The joyous event was an encouraging anomaly in a jazz scene that’s in acute need of fledgling enthusiasts.  While the keyboardist, composer and bandleader also thrives in straight-ahead settings, Moore’s recognition that hip-hop is part of the same continuum of American music as jazz suggests that his approach to improvised music will continue to attract new adherents.

Moore’s progressive perspective and copious achievements make him an obvious choice for Plastic Sax’s Person of the Year.

The previous recipients of Plastic Sax's Person of the Year award are Larry Kopitnik (2015), Deborah Brown (2014), Stan Kessler (2013), Doug and Lori Chandler (2012), Jeff Harshbarger (2011), Mark Lowrey (2010) and Hermon Mehari (2009).  Bobby Watson was named the Plastic Person Person of the Decade in 2009.

(Original image by Plastic Sax.)

Thursday, December 15, 2016

Now's the Time: The Abel Ramirez Big Band

The Abel Ramirez Big Band has been delighting area fans of the music of Glenn Miller and Tommy Dorsey for years.  The ensemble’s robust swing will incite dancing at the Camelot Ballroom on the afternoon of Sunday, December 18, and on the evening of Tuesday, Dec. 20.

Wednesday, December 14, 2016

Confirmation: Weekly News & Notes

*Chuck Haddix interviewed Chris Hazelton on KCUR.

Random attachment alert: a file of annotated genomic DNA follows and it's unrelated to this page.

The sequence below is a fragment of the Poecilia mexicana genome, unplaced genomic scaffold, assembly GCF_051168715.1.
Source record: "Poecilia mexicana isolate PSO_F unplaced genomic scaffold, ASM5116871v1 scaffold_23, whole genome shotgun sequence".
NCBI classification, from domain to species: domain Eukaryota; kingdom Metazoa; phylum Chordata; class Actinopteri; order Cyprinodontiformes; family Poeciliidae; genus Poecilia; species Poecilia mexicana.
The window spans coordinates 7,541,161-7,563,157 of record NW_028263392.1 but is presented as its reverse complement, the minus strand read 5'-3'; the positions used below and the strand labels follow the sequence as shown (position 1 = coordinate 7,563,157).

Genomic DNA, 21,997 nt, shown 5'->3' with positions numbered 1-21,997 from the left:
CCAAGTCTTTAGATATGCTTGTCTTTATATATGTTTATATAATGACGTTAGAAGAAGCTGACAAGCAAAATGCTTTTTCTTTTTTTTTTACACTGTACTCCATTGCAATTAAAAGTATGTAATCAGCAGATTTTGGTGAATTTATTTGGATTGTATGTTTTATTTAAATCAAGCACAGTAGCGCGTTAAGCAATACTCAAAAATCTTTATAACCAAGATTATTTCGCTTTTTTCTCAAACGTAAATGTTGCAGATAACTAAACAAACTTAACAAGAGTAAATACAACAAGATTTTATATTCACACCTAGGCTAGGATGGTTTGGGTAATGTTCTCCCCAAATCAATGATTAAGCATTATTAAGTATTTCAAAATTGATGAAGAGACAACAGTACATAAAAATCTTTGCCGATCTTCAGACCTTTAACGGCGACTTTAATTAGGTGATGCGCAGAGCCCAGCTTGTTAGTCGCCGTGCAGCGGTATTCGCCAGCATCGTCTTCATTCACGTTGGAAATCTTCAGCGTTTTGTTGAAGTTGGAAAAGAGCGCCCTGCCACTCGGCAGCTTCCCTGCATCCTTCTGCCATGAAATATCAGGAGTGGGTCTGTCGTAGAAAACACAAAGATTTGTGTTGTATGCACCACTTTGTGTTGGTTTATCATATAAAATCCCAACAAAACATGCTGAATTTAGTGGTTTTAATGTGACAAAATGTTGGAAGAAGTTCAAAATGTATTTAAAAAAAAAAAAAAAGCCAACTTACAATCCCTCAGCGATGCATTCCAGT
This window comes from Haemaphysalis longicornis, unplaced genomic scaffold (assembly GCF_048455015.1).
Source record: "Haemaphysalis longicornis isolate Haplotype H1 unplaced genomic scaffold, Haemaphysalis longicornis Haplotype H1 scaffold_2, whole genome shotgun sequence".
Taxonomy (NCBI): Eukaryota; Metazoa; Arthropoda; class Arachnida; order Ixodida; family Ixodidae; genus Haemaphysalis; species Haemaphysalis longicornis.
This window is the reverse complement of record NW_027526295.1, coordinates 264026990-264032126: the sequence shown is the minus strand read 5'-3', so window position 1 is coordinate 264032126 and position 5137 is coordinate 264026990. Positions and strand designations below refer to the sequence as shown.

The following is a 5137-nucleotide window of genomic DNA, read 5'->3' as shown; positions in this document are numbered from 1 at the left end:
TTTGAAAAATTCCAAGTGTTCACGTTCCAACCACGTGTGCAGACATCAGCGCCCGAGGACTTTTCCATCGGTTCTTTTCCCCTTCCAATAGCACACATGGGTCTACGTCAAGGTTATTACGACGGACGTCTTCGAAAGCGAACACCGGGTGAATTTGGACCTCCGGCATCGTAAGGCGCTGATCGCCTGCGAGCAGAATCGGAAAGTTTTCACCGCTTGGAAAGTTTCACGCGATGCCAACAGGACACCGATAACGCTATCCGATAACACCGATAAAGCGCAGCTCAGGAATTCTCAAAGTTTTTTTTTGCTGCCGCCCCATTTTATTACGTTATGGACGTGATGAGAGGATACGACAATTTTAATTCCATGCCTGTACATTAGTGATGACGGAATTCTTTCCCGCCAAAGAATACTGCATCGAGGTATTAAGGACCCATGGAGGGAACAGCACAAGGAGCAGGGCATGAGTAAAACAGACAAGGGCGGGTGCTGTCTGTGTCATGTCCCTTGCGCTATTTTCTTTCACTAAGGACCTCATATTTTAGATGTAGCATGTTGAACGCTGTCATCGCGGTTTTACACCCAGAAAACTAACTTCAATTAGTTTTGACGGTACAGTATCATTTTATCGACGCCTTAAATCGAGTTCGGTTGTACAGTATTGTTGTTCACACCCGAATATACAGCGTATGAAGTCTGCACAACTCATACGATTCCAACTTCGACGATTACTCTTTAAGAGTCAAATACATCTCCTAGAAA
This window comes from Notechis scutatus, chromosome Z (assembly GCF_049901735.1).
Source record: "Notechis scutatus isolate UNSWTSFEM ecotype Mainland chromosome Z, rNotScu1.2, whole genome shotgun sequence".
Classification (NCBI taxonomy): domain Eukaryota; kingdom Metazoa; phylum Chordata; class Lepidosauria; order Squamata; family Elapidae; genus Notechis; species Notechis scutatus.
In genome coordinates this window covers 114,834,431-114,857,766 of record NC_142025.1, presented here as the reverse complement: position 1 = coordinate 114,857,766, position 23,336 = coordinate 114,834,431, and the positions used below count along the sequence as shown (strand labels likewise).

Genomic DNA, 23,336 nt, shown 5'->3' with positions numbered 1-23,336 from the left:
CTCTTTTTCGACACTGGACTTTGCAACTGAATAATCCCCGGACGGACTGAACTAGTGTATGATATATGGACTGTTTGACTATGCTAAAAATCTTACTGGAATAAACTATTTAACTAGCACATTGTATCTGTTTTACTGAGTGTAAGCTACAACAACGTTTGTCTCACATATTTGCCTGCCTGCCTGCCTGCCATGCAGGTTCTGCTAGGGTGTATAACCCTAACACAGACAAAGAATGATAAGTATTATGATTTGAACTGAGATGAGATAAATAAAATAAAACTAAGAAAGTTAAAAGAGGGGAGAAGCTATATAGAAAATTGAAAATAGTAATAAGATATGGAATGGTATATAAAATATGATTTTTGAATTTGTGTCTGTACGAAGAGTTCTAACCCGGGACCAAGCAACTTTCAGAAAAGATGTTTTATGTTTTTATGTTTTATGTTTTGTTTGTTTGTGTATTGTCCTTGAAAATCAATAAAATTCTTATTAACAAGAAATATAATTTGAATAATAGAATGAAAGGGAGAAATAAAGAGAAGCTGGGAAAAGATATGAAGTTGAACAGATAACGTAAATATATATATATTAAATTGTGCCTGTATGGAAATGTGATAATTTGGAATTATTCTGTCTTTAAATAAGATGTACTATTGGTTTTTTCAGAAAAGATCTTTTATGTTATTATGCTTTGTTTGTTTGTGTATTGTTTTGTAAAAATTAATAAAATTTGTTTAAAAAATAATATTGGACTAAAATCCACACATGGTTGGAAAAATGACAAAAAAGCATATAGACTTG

*Jessie Riggins lauded the Kansas City Jazz Orchestra’s most recent concert.

*The Kansas City Star reviewed the Owen/Cox Dance Group and the People’s Liberation Big Band’s production of “The Nutcracker and the Mouse King.”

*Joe Klopus advises readers that Logan Richardson will return to the Blue Room on Thursday.

*Jorge Arana analyzed one of his compositions for KCUR.

*Flatland commends the Charlotte Street Foundation grant recipient Eddie Moore.

*Todd Strait chatted with Joe Dimino.

*Marc Myers examines 1970s-era Count Basie.

*The Kansas City Star reports on construction projects in the Jazz District.

*Tweet o’ the Week: David Megee- Psychedelic xylophone at Green Lady Lounge. Yep.

*From Michael Shults: ”Wisconsin Public Television produced a documentary on the Eau Claire Jazz Festival, airing now. Here's a clip of KC jazz heavyweights Schlamb, Kizilarmut, and Bowman backing festival guest artists Jimmy Heath and Stefon Harris at the finale concert."

(Original image by Plastic Sax.)

Sunday, December 11, 2016

Georgia on My Mind